has not specifically alleged any connection between the
misstatements and the length of his sentence and has wholly
failed to overcome the presumption that the sentencing judge
disregarded the improper statements.
Even if a connection had been shown between the improper
statements and the severity of petitioner's sentence, such a
showing would not be of constitutional magnitude. This is
especially so where, as here, there is no allegation of
prosecutorial misconduct so severe as to devastate the
fairness of the proceeding so as to constitute a denial of due
process. U.S. ex rel. Burnett v. State of Illinois,
619 F.2d 668 (7th Cir. 1980); Higgins v. Wainwright, 424 F.2d 177 (5th
The length of a sentence is purely a matter of legislative
prerogative. Hutto v. Davis, 454 U.S. 370, 102 S.Ct. 703, 70
L.Ed.2d 556 (1982); Rummel v. Estelle, 445 U.S. 263, 100 S.Ct.
1133, 63 L.Ed.2d 382 (1980). As the sentences given petitioner
in the case at bar are within the legislated limits, and as no
prejudicial prosecutorial misconduct is alleged, petitioner's
claim that he was unconstitutionally prejudiced by the
prosecution's improper argument at the sentencing hearing is
V. Denial of Motion for New Trial
Petitioner's fifth contention is that the trial court's
denial of his motion for a new trial based on newly discovered
evidence violated his right to due process of law.
Petitioner's motion was not supported by any affidavits.
Further, the proposed evidence relied on was the statement of
a relative of the petitioner who had given different testimony
when he appeared before the grand jury prior to petitioner's
The Illinois Appellate Court held that the evidence which
might have been introduced did not come under the category of
newly discovered evidence because the identity of the witness
was known to both sides at trial and, at best, would merely
contradict or impeach the evidence heard at trial. Saying that
the granting of the motion was discretionary with the trial
court and would only be reversed in cases of manifest abuse,
the court concluded that the denial of the motion by the trial
court was not an abuse of discretion.
The existence of newly discovered evidence relevant to the
guilt of a defendant is not a ground for relief in a federal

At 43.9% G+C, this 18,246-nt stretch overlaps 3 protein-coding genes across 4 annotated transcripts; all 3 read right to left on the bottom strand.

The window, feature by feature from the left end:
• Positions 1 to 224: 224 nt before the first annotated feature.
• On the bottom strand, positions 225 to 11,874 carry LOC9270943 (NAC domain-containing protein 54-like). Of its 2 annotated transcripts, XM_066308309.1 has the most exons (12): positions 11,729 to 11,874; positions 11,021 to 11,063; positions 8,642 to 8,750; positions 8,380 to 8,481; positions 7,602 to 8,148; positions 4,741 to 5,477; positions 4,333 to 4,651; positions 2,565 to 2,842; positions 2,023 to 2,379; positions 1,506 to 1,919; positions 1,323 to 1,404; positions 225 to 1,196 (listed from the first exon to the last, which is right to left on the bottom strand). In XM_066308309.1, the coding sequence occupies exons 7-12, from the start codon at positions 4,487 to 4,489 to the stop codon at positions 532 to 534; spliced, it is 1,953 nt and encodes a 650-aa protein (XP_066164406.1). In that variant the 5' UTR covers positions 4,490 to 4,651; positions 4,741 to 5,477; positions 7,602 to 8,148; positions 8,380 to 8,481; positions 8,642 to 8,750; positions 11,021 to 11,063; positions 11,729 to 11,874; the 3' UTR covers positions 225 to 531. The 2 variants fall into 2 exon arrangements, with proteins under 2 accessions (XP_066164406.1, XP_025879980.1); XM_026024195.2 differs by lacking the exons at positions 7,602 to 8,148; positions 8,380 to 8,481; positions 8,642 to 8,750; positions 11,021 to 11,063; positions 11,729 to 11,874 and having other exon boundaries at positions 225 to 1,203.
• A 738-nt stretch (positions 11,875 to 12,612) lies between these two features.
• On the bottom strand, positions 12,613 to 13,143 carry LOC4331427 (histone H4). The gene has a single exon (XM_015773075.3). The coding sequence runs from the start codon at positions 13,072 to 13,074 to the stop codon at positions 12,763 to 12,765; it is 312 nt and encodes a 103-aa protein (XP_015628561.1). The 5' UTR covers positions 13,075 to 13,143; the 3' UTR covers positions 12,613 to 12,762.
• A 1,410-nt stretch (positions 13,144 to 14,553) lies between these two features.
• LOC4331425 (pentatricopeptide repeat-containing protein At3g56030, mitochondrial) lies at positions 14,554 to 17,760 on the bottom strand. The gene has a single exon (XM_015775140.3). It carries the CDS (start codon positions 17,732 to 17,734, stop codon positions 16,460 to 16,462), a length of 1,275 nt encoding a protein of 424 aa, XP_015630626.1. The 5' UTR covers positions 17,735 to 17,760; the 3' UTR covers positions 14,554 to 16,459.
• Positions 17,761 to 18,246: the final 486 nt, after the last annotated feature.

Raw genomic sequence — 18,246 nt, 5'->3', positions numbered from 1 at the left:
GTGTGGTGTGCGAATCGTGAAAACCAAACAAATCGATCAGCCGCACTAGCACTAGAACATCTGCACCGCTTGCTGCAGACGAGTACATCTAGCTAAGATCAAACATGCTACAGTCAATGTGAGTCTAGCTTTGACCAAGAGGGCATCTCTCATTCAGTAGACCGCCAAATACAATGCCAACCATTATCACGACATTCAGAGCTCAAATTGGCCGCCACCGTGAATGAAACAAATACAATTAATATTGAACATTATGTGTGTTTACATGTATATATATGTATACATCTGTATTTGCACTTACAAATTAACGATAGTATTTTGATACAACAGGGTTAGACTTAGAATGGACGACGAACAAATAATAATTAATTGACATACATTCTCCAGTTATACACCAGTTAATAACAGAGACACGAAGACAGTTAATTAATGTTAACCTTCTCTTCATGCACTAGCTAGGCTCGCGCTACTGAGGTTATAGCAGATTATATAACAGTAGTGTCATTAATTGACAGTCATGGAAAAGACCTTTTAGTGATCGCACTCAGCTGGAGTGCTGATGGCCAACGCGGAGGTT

habeas corpus proceeding. Townsend v. Sain, 372 U.S. 293, 83
S.Ct. 745, 9 L.Ed.2d 770 (1963). Thus, even if petitioner's
discoveries could be classified as "newly discovered evidence,"
this court could not afford him relief. Petitioner, however,
attacks the denial of the motion as lacking due process.
The standard for determining whether or not a motion for a new
trial will be granted is a matter of state law and unless
there is a denial of fundamental fairness or the denial of a
specific constitutional right, no constitutional issue is
involved. See United States ex rel. Harris v. Illinois,
457 F.2d 191 (7th Cir. 1972), cert. denied, 409 U.S. 860, 93 S.Ct.
147, 34 L.Ed.2d 106 (1972); Cramer v. Fahner, 683 F.2d 1376
(7th Cir. 1982). Such rights are not implicated in the case at
bar. As no matter of constitutional magnitude is involved in
this issue, this Court will not disturb the ruling of the
Illinois Appellate Court. That court's ruling is based solely
on Illinois law and cannot be considered by this Court.
VI. Dismissal of Post-Conviction Petition
Petitioner's final contention is that he was denied due
process of law when the Circuit Court of Cook County dismissed
his post-conviction petition without a hearing. In the
post-conviction petition, the petitioner alleged that the
State, through threats and bribes, used perjured testimony to
convict him. He also alleged that the threats and bribes were
used to prevent potential witnesses from testifying on his
The Illinois Appellate Court, in an unpublished opinion,
People v. Guillen, 108 Ill. App.3d 1209, 68 Ill.Dec. 583,
446 N.E.2d 317 (1st Dist. 1982), held that the post-conviction
petition was properly dismissed. The court held that the
allegations of perjury were conclusory and that there was
therefore no need for an evidentiary hearing on the issue. With
regard to the allegation that threats and bribes were used to
prevent potential witnesses from testifying on his behalf, the
court held that one witness' testimony could not be considered
on res judicata grounds. As for the other two witnesses, the
court held that their testimony that the petitioner did not
shoot at any police officer would have made no difference since
the evidence also supported petitioner's conviction under the
felony-murder and accountability statutes.
Where the petitioner in a habeas corpus proceeding alleges
that perjured testimony was used against him to obtain his
conviction, he has the burden of proving the perjury and that
it was knowingly and intentionally used by the prosecution.
U.S. ex rel. Wilson v. Pate, 332 F.2d 886 (7th Cir. 1964). The
Illinois Appellate Court found that petitioner's perjury
allegations were conclusory and that therefore no evidentiary
hearing was required. This Court agrees and accordingly denies
petitioner's final contention.
The petitioner in the case at bar has, for the foregoing
reasons, failed to state a claim which is cognizable under
federal habeas review under 28 U.S.C. § 2254. Accordingly, the
petition for a writ of habeas corpus is denied and dismissed.
IT IS SO ORDERED.